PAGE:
It’s that classic shot in a film. The heroine is climbing the wall of a skyscraper in pursuit of the villain. The camera zooms out to reveal a bird’s eye, aerial, 360 degree view of the city. The heroine becomes the size of an ant. But just for a moment. A special moment. A moment of stillness. A moment of perspective. But as quickly as the camera zooms out, it zooms back in. The pursuit comes back into focus. The heroine’s sticky situation becomes real again. Drama.
If this scene is a microcosm of life, then I spend the vast majority in “zoom in” mode. In fact, I am so zoomed in that I spend most of my time inside my own head. Or more accurately, listening to the voice in my head. Trapped. Thinking. Plotting. Planning. Debating. Labeling. Judging. By definition, I exist physically in the present, but that voice seems more comfortable hanging out in the past or in the future. The default is what was or will be. What could have been or what could be.
This way is not working. Well, actually it does work. But only in the most practical and least fulfilling ways possible. It generally allows me to have a good grasp of what I am going to eat for dinner that night and allows me to determine exactly how frustrated I am with the old guy on the escalator who doesn’t appreciate that the left lane is for people that can walk a little faster. I am quite thankful that there is no way (that I am aware of) for anyone to track the length of time I spend with each of my thoughts. Because I would be mortified with how long I spend with the most useless ruminations, especially the negative ones. But maybe that is exactly what I need. Some hard data to shock my world.
But if you ask me about how I am feeling or how I am doing, I will generally reply with an expression of satisfaction. An authentic expression of satisfaction. I am a lover of life and feel incredibly grateful to share this planet with fellow humans. So what gives? How can this zest and gratitude be reconciled with the unfulfilling time spent living inside my own head?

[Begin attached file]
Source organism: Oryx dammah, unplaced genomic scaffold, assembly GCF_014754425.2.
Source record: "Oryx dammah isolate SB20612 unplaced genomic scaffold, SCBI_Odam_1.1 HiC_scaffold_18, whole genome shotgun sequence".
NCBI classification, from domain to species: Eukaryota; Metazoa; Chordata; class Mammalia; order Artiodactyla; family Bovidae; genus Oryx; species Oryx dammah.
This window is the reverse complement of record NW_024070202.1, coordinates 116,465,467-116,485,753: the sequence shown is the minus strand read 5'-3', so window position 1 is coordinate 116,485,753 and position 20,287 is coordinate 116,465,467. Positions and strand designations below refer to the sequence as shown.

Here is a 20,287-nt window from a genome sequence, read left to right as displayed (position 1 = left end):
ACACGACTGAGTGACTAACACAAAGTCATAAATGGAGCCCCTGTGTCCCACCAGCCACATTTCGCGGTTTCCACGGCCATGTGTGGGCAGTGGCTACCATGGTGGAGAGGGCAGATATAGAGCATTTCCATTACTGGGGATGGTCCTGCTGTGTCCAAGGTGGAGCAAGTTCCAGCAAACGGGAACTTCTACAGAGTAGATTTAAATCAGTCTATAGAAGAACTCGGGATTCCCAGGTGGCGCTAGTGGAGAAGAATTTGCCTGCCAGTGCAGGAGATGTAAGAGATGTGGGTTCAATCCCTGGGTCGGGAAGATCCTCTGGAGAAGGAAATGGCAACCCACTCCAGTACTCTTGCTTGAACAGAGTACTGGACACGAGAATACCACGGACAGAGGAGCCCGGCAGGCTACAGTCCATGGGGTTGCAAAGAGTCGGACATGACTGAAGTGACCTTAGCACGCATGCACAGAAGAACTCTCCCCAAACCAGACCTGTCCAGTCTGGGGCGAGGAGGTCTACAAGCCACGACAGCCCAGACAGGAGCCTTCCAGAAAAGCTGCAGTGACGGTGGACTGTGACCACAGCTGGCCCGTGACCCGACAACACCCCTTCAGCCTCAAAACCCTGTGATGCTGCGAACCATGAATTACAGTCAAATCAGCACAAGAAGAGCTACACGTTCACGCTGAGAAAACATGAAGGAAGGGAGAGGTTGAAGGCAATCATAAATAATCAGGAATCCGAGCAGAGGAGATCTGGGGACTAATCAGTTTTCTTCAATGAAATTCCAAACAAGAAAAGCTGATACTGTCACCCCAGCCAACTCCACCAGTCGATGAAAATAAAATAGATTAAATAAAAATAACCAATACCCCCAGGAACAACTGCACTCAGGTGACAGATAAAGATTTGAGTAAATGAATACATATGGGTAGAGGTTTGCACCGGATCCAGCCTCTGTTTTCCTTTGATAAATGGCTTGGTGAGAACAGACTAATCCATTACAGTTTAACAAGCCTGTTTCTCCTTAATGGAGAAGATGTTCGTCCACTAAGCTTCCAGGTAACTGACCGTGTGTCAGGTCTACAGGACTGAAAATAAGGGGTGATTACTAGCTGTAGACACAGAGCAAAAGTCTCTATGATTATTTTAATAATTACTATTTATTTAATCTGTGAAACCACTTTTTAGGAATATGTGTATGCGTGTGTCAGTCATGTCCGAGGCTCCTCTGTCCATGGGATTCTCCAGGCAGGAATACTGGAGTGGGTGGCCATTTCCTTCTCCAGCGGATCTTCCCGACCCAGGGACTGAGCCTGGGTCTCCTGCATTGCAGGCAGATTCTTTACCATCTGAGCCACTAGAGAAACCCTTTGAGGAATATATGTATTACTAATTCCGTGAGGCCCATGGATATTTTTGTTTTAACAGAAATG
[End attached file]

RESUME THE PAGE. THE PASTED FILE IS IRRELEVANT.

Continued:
The answer lies in those moments where the camera zooms out. Those moments of oneness where everything aligns. Body, mind, and spirit. Where we feel connected with not only other humans but with the dirt underneath our feet and the water in our oceans. We recognize that we are ultimately made of the same stuff. We feel a divine connection. Presence.
These moments can occur at almost anytime. Some in more expected situations (after a workout, while meditating on the side of a mountain, after taking drugs or alcohol, during a meaningful conversation) and some when we never see it coming (when a young child holds the door for us, when a cool breeze of air passes by our face, or in the moment just before we drift off to sleep). And though these moments may occur far less frequently than we would like, there is a shift in consciousness in which we can actively engage that will get closer to where we would like to be.
We can create moments of presence, or more accurately, “just be,” by recognizing that the voice in our head is not really us. It is our ego. Instead, who we truly are is one step above. We are that which can observe the voice in our head. So it is not the I that is the subject of the scene in the movie where the camera zooms out, but the I is the camera itself. We are the ones with the bird’s eye view. As Eckhart Toole talks about in his book “The New Earth”, we can be conscious of being conscious. And by being conscious of being conscious, we are present and in fulfillment of our true selves.